Whilst many other countries have instigated draconian measures in an attempt to stop the spread of coronavirus (COVID-19), the British government has taken a different path.
So is the idea of allowing the virus to basically infect much of the population by so called ‘herding’ a logical and sensible method in a pandemic?
It is estimated up to 80 per cent of the UK population will contract COVID-19 over the next few months despite instigating draconian methods such as closing schools, cancelling events with large crowds, closing borders, banning flights, voluntary isolation, etc.
Regardless of such measures, the pandemic will likely continue for many more months and will only peak when X number of people within the UK population have actually contracted the disease and are then unable to spread the virus any longer.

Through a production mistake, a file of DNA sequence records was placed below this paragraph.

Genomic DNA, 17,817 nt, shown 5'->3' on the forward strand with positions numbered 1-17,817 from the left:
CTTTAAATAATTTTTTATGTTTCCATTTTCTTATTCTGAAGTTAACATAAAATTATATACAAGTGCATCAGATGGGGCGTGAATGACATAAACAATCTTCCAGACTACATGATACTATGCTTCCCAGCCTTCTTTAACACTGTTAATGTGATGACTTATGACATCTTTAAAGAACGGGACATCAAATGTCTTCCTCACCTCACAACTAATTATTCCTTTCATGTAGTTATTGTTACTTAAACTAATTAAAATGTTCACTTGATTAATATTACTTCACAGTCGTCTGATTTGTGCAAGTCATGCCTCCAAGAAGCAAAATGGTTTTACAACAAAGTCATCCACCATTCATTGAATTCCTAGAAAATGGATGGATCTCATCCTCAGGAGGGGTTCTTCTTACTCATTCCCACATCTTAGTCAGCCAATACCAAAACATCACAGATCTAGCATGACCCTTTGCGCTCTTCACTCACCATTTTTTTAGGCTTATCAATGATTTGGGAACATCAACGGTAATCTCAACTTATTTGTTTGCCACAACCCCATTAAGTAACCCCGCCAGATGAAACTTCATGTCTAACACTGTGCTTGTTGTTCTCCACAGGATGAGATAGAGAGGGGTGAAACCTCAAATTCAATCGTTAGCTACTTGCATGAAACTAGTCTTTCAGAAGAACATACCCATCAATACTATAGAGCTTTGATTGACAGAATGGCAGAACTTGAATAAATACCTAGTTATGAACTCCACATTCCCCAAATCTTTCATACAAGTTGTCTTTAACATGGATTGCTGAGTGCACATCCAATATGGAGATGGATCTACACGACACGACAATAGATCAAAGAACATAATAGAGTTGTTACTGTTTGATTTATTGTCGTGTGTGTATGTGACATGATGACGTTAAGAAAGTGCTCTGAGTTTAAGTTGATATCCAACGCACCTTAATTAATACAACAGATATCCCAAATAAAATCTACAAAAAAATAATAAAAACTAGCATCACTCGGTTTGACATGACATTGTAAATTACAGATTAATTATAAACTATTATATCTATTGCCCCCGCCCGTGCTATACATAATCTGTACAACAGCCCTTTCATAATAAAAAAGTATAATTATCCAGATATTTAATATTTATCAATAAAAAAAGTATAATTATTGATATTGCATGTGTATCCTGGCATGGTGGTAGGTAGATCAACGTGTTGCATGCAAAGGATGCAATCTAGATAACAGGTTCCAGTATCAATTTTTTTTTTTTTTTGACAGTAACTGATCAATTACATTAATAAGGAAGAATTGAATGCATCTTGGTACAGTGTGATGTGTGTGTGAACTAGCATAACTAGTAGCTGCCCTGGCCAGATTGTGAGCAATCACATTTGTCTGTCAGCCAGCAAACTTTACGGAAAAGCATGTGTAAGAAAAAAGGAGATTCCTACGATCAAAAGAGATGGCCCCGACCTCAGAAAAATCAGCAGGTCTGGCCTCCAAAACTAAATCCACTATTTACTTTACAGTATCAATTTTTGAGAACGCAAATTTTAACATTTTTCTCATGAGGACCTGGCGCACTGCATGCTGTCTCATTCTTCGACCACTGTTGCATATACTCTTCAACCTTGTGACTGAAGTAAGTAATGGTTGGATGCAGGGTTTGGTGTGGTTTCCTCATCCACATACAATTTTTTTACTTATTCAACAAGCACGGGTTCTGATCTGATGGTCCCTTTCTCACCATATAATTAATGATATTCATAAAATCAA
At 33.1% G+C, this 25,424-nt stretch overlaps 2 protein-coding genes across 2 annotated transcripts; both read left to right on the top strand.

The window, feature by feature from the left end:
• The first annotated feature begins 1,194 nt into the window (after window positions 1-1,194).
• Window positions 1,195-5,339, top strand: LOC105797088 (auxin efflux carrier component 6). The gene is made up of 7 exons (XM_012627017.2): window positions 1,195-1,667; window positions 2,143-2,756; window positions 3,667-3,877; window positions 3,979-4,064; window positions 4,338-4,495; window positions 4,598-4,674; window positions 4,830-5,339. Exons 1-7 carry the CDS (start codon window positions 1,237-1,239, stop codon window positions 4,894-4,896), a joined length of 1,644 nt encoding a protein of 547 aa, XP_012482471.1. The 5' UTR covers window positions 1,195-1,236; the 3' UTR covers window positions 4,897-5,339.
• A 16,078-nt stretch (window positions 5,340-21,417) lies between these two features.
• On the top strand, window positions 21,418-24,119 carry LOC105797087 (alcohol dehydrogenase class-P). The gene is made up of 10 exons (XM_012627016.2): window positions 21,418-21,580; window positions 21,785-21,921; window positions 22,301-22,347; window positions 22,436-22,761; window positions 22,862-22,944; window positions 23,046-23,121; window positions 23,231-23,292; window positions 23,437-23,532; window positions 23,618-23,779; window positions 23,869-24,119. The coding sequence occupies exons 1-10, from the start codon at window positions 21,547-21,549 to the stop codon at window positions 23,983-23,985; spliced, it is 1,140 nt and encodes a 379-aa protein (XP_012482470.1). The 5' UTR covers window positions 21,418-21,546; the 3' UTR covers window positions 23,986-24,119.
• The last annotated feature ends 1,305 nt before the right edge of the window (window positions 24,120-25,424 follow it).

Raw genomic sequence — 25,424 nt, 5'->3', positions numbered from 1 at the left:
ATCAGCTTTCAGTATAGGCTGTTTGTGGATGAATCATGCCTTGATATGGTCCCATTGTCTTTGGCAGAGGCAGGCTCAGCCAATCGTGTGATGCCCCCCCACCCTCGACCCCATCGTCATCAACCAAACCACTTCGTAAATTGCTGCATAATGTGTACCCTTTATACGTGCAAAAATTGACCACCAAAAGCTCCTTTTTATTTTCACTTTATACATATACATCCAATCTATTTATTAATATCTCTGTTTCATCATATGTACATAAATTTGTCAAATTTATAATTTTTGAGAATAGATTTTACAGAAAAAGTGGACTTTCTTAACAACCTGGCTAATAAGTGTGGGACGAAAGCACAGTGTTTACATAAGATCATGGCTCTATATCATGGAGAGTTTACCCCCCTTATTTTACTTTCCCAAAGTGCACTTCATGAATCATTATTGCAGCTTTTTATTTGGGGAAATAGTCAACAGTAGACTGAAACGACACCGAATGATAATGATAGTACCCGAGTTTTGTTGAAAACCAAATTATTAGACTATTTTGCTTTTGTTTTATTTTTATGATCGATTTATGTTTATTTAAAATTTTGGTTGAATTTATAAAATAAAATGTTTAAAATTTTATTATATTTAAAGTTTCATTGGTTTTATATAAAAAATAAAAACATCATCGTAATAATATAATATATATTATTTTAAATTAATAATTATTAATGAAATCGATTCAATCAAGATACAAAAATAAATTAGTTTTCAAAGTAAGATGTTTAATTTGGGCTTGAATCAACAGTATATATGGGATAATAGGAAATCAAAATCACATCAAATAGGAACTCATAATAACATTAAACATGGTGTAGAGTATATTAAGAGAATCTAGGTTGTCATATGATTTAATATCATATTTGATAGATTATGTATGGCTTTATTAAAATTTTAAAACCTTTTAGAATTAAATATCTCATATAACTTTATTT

Even if we literally isolated and eventually tested the whole UK population and closed our borders for months, internal viral spread would still occur no matter what steps we took.
And once the nation comes out of a hibernated ‘quarantine’ and we start to go about our business again and people continue flying into the country, the people who escaped the virus would again be exposed to COVID-19.
Because it’s estimated over 95 per cent of the population will recover from the virus and become immune, the challenge is to try and protect the remaining vulnerable and elderly population and those who have indicative health issues that would most otherwise likely die.
This is key to the idea of allowing the virus to ‘herd’ within a population and therefore perhaps has merit and on the surface would appear logical.
Let’s hope the scientists and epidemiologists who are advising the government are correct.
The foregoing is my own analysis based on an article in The Guardian on Friday.
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